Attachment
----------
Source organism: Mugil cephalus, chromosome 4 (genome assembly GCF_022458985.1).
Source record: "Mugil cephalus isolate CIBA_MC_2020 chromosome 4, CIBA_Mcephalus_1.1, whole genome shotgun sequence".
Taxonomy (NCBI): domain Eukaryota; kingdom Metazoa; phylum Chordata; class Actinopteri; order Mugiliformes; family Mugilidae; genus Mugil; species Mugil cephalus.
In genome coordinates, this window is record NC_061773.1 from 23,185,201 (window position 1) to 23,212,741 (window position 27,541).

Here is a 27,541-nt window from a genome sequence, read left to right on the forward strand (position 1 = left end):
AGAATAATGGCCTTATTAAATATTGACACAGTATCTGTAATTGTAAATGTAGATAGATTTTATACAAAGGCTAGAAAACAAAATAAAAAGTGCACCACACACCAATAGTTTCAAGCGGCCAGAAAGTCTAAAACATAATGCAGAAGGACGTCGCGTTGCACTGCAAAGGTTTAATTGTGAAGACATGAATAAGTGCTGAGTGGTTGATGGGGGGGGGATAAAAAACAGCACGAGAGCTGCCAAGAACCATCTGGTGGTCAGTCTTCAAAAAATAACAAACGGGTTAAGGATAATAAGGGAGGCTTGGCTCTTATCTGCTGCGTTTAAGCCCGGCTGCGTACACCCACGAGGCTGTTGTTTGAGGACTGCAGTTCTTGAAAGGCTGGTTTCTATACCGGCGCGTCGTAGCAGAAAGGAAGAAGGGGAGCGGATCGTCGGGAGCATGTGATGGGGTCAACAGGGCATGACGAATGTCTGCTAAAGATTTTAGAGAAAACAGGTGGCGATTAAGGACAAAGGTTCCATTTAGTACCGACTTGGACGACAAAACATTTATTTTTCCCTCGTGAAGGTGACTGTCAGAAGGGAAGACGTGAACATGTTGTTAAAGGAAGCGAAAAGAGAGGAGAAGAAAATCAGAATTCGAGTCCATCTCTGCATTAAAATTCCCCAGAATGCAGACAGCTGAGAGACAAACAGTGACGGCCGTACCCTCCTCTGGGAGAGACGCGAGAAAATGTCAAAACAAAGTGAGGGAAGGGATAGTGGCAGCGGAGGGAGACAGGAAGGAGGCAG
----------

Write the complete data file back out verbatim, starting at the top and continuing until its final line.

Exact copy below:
Source organism: Mugil cephalus, chromosome 4 (genome assembly GCF_022458985.1).
Source record: "Mugil cephalus isolate CIBA_MC_2020 chromosome 4, CIBA_Mcephalus_1.1, whole genome shotgun sequence".
Taxonomy (NCBI): domain Eukaryota; kingdom Metazoa; phylum Chordata; class Actinopteri; order Mugiliformes; family Mugilidae; genus Mugil; species Mugil cephalus.
In genome coordinates, this window is record NC_061773.1 from 23,185,201 (window position 1) to 23,212,741 (window position 27,541).

Here is a 27,541-nt window from a genome sequence, read left to right on the forward strand (position 1 = left end):
AGAATAATGGCCTTATTAAATATTGACACAGTATCTGTAATTGTAAATGTAGATAGATTTTATACAAAGGCTAGAAAACAAAATAAAAAGTGCACCACACACCAATAGTTTCAAGCGGCCAGAAAGTCTAAAACATAATGCAGAAGGACGTCGCGTTGCACTGCAAAGGTTTAATTGTGAAGACATGAATAAGTGCTGAGTGGTTGATGGGGGGGGGATAAAAAACAGCACGAGAGCTGCCAAGAACCATCTGGTGGTCAGTCTTCAAAAAATAACAAACGGGTTAAGGATAATAAGGGAGGCTTGGCTCTTATCTGCTGCGTTTAAGCCCGGCTGCGTACACCCACGAGGCTGTTGTTTGAGGACTGCAGTTCTTGAAAGGCTGGTTTCTATACCGGCGCGTCGTAGCAGAAAGGAAGAAGGGGAGCGGATCGTCGGGAGCATGTGATGGGGTCAACAGGGCATGACGAATGTCTGCTAAAGATTTTAGAGAAAACAGGTGGCGATTAAGGACAAAGGTTCCATTTAGTACCGACTTGGACGACAAAACATTTATTTTTCCCTCGTGAAGGTGACTGTCAGAAGGGAAGACGTGAACATGTTGTTAAAGGAAGCGAAAAGAGAGGAGAAGAAAATCAGAATTCGAGTCCATCTCTGCATTAAAATTCCCCAGAATGCAGACAGCTGAGAGACAAACAGTGACGGCCGTACCCTCCTCTGGGAGAGACGCGAGAAAATGTCAAAACAAAGTGAGGGAAGGGATAGTGGCAGCGGAGGGAGACAGGAAGGAGGCAG